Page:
Our world is in turmoil desperately looking for hope and we have been given that hope in the life and person of Jesus the Christ who sets us free from the slavery of sin to the new life of the Spirit --- that is our message, that is our assurance, that is the holy life to which we have been called. It is a life of costly commitment where we reject the false gods and promises of this present age and embrace the one true God and His righteous claims upon our lives. It is a life of obedience to the revealed Word of God which must never be compromised. It is a gospel message which is to be fully proclaimed unfettered and undiluted. It is a life worth living and a life worth dying for. It is a life of true freedom that was birthed in this land and one we dare not forget.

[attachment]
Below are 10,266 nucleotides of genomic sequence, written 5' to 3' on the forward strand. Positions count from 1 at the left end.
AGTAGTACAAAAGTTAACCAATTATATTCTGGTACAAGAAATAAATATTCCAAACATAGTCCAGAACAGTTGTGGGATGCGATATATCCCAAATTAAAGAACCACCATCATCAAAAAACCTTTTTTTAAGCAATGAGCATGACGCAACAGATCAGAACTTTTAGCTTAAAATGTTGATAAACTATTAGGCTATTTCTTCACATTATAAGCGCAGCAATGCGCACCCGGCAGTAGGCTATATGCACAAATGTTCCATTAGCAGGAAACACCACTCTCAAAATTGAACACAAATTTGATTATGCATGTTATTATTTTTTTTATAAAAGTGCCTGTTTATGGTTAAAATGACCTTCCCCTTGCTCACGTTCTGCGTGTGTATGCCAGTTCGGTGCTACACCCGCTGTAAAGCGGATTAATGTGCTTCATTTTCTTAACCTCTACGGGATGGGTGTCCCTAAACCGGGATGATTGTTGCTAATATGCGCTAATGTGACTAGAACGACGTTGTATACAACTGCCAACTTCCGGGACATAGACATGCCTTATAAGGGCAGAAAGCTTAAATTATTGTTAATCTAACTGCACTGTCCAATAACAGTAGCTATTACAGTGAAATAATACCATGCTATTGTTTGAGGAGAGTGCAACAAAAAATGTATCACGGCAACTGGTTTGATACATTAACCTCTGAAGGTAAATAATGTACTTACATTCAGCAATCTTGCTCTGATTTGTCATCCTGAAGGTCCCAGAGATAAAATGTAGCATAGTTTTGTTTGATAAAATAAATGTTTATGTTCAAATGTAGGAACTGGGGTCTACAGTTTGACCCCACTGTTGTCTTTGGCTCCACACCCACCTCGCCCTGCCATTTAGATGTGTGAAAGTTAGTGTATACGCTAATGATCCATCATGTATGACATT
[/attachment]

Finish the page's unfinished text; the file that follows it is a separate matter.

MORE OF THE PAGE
“Wake up! Strengthen what remains and is about to die, for I have not found your deeds complete in the sight of my God. Remember, therefore, what you have received and heard; obey it, and repent!”
May the Lord save our beloved Communion.

+Peter, Abuja